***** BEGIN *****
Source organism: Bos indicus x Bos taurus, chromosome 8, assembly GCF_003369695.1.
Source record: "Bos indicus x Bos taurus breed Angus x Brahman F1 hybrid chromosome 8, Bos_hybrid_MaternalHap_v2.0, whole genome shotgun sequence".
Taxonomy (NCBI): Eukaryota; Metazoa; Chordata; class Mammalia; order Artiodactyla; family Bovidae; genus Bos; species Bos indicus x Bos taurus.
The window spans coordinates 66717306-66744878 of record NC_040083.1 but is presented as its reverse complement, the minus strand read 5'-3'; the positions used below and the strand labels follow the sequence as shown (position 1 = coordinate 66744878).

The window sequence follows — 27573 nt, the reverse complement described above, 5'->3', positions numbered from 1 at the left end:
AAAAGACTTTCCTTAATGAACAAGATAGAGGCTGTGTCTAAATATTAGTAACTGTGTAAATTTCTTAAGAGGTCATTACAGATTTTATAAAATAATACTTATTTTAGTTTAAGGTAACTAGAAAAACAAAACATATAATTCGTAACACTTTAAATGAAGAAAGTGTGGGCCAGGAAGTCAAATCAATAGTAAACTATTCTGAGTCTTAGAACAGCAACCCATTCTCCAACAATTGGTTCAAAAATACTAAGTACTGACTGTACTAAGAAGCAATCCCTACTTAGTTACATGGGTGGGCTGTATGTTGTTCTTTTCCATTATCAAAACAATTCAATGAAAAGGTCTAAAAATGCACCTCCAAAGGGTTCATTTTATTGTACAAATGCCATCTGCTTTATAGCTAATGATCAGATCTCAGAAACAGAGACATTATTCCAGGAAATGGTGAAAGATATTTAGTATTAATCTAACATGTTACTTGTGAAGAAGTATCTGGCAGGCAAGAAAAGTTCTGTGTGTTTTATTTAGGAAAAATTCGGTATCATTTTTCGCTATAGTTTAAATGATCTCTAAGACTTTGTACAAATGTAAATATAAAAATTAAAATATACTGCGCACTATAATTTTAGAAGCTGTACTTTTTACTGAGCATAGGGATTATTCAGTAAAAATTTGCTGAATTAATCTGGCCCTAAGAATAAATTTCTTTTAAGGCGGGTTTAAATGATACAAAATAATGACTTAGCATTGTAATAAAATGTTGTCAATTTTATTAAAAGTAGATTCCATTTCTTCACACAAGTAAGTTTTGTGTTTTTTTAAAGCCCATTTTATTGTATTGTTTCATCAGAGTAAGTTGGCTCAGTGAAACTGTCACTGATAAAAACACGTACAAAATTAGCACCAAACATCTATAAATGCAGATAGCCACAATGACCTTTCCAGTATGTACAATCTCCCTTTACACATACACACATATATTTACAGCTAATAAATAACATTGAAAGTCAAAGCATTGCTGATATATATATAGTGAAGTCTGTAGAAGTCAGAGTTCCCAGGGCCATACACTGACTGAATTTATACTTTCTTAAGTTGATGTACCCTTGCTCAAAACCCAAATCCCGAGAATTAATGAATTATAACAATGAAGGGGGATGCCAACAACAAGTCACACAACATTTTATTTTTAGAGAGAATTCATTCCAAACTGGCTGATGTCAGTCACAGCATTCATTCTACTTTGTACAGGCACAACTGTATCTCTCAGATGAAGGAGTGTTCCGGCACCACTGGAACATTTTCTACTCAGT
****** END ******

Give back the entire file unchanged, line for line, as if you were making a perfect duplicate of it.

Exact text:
Source organism: Bos indicus x Bos taurus, chromosome 8, assembly GCF_003369695.1.
Source record: "Bos indicus x Bos taurus breed Angus x Brahman F1 hybrid chromosome 8, Bos_hybrid_MaternalHap_v2.0, whole genome shotgun sequence".
Taxonomy (NCBI): Eukaryota; Metazoa; Chordata; class Mammalia; order Artiodactyla; family Bovidae; genus Bos; species Bos indicus x Bos taurus.
The window spans coordinates 66717306-66744878 of record NC_040083.1 but is presented as its reverse complement, the minus strand read 5'-3'; the positions used below and the strand labels follow the sequence as shown (position 1 = coordinate 66744878).

The window sequence follows — 27573 nt, the reverse complement described above, 5'->3', positions numbered from 1 at the left end:
AAAAGACTTTCCTTAATGAACAAGATAGAGGCTGTGTCTAAATATTAGTAACTGTGTAAATTTCTTAAGAGGTCATTACAGATTTTATAAAATAATACTTATTTTAGTTTAAGGTAACTAGAAAAACAAAACATATAATTCGTAACACTTTAAATGAAGAAAGTGTGGGCCAGGAAGTCAAATCAATAGTAAACTATTCTGAGTCTTAGAACAGCAACCCATTCTCCAACAATTGGTTCAAAAATACTAAGTACTGACTGTACTAAGAAGCAATCCCTACTTAGTTACATGGGTGGGCTGTATGTTGTTCTTTTCCATTATCAAAACAATTCAATGAAAAGGTCTAAAAATGCACCTCCAAAGGGTTCATTTTATTGTACAAATGCCATCTGCTTTATAGCTAATGATCAGATCTCAGAAACAGAGACATTATTCCAGGAAATGGTGAAAGATATTTAGTATTAATCTAACATGTTACTTGTGAAGAAGTATCTGGCAGGCAAGAAAAGTTCTGTGTGTTTTATTTAGGAAAAATTCGGTATCATTTTTCGCTATAGTTTAAATGATCTCTAAGACTTTGTACAAATGTAAATATAAAAATTAAAATATACTGCGCACTATAATTTTAGAAGCTGTACTTTTTACTGAGCATAGGGATTATTCAGTAAAAATTTGCTGAATTAATCTGGCCCTAAGAATAAATTTCTTTTAAGGCGGGTTTAAATGATACAAAATAATGACTTAGCATTGTAATAAAATGTTGTCAATTTTATTAAAAGTAGATTCCATTTCTTCACACAAGTAAGTTTTGTGTTTTTTTAAAGCCCATTTTATTGTATTGTTTCATCAGAGTAAGTTGGCTCAGTGAAACTGTCACTGATAAAAACACGTACAAAATTAGCACCAAACATCTATAAATGCAGATAGCCACAATGACCTTTCCAGTATGTACAATCTCCCTTTACACATACACACATATATTTACAGCTAATAAATAACATTGAAAGTCAAAGCATTGCTGATATATATATAGTGAAGTCTGTAGAAGTCAGAGTTCCCAGGGCCATACACTGACTGAATTTATACTTTCTTAAGTTGATGTACCCTTGCTCAAAACCCAAATCCCGAGAATTAATGAATTATAACAATGAAGGGGGATGCCAACAACAAGTCACACAACATTTTATTTTTAGAGAGAATTCATTCCAAACTGGCTGATGTCAGTCACAGCATTCATTCTACTTTGTACAGGCACAACTGTATCTCTCAGATGAAGGAGTGTTCCGGCACCACTGGAACATTTTCTACTCAGT